Prashant wrote a post in response to Latha’s post. He notes that the video compares ‘Parachute’ coconut oil and organic coconut oil, to arrive at the conclusion that the latter is superior. In respect of disparagement cases, he notes that opinions have to be separated from facts, as opinions cannot form a legal basis for disparagement. To substantiate his point, he traces the origin of defamation actions to note that the threshold to prove defamation was very low historically, but began rising with courts taking into account constitutional principles in respect of defamation. In this context, he observes that the YouTuber cannot have acted with malice, as the Single Judge failed to make a distinction between fact and opinion and the burden to prove absence of actual malice was imposed on him, instead of Marico company.

Lastly, Adarsh discussed the impact of the EU Copyright Directive on “information society service providers” (ISSPs) publishing “press publications” online. He notes that the 2-year period of exclusivity to publishers has been granted in order to ensure that they derive monetary benefits for publications in the digital arena. He discusses the position of other countries in this respect, and draws attention to a case in the United Kingdom, where reproduction of headlines as well as an extract was ruled to be infringement of copyright. On reference to the ECJ, he notes that the question was narrowed and only considered in respect of a website, where the ECJ noted that such temporary reproduction would be exempted under Article 5(1) of the Directive 2001/29. Pointing towards sections 52(1)(b) and (c) of the Indian Copyright Act, he notes that a similar interpretation can be arrived at in India. Finally, he states that right of publishers can only be said to exist in the EU, and will not automatically lead to an injunction in India.

Other Developments



Maya Appliances Private Limited v. Preethi Kitchen Appliances Private Limited and Another– Supreme Court of India [February 11, 2020]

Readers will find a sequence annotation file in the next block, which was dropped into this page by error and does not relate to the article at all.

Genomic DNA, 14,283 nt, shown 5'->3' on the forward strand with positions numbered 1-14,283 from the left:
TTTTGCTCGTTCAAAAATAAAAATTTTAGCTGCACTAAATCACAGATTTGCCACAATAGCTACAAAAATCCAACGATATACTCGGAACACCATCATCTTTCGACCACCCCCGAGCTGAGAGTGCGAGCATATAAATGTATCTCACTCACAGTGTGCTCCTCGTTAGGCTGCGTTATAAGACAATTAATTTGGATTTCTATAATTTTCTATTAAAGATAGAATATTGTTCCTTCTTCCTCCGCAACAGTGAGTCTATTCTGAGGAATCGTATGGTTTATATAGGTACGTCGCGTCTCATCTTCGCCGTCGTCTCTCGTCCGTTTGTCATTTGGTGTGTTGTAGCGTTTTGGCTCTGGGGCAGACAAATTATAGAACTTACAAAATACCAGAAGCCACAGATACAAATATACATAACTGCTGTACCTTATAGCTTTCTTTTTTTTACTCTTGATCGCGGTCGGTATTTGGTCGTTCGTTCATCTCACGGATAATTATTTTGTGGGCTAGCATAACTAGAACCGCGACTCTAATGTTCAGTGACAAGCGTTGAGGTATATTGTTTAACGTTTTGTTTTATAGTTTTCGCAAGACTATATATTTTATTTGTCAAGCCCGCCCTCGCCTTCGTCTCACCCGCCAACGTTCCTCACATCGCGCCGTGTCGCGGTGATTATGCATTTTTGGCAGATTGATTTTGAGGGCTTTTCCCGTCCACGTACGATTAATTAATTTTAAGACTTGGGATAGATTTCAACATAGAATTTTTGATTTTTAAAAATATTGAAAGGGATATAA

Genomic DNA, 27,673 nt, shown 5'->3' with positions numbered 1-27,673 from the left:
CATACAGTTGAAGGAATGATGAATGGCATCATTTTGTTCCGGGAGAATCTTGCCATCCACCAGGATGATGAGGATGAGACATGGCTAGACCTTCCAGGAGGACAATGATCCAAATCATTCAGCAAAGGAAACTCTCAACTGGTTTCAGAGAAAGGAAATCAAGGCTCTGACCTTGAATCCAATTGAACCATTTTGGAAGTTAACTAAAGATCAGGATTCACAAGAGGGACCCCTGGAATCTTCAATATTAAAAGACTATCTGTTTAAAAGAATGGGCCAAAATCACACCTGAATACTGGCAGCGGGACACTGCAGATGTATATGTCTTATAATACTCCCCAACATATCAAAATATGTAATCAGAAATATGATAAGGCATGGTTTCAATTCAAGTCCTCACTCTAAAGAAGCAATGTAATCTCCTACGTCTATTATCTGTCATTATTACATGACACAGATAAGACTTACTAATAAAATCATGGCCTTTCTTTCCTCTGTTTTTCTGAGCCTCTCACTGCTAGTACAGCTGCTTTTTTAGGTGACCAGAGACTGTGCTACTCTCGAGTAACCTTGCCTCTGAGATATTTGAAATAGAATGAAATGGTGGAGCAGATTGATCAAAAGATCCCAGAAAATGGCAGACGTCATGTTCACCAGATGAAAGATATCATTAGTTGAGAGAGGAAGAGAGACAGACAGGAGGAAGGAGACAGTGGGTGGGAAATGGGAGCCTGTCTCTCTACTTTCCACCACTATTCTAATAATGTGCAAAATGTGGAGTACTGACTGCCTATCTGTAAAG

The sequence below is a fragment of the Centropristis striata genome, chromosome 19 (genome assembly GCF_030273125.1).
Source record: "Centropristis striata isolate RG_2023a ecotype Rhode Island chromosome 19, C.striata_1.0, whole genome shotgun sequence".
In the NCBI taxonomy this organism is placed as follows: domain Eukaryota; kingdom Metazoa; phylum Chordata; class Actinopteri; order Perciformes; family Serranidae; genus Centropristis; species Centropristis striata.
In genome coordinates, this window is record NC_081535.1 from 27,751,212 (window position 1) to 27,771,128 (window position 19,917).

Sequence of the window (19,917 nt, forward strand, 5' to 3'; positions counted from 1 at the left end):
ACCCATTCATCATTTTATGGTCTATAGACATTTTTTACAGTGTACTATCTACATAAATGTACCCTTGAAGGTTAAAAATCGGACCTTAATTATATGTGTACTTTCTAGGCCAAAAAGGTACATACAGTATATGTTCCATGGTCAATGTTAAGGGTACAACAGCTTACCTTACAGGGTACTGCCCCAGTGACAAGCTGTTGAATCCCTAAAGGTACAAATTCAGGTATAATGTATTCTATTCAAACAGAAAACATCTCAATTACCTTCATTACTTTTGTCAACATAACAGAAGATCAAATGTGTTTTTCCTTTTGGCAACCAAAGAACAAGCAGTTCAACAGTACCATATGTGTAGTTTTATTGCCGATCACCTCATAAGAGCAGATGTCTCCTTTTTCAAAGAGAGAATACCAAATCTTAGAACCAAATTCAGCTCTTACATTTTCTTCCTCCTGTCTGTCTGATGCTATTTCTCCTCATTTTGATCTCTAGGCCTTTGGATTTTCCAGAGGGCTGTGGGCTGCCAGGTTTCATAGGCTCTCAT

The dispute between the Parties concerned alleged infringement by the Appellant of the Respondents’ design in respect of a base unit of a mixer grinder. Additionally, the Respondents filed a suit against the Appellant claiming infringement and passing off of the design registration. In response to this, the Appellant also filed a cancellation petition against the Respondents’ design. The Court noted in light of these facts that the two cancellation petitions as well as the Respondents’ case were pending in nature. Accordingly, it directed the Controller of Designs to transfer the cancellation petitions to the Madras High Court within two weeks of the order.

Puma SE v. TarsemLal and Another– Delhi District Court [February 13, 2020]

The Court granted a permanent injunction restraining Defendant No. 2 from infringing and passing off the Plaintiff’s mark “PUMA” by using an identical mark in respect of apparel and footwear. In arriving at this decision, the Court observed that the Local Commissioner’s report on seizure of goods from the shop of Defendant No. 2 had been unchallenged. Moreover, the Court also stated that a previous interim injunction had already been granted in favour of the Plaintiff. The Court also granted nominal damages to the tune of INR 50,000 in favour of the Plaintiff on the ground that infringing goods were seized from the shop of Defendant No. 2.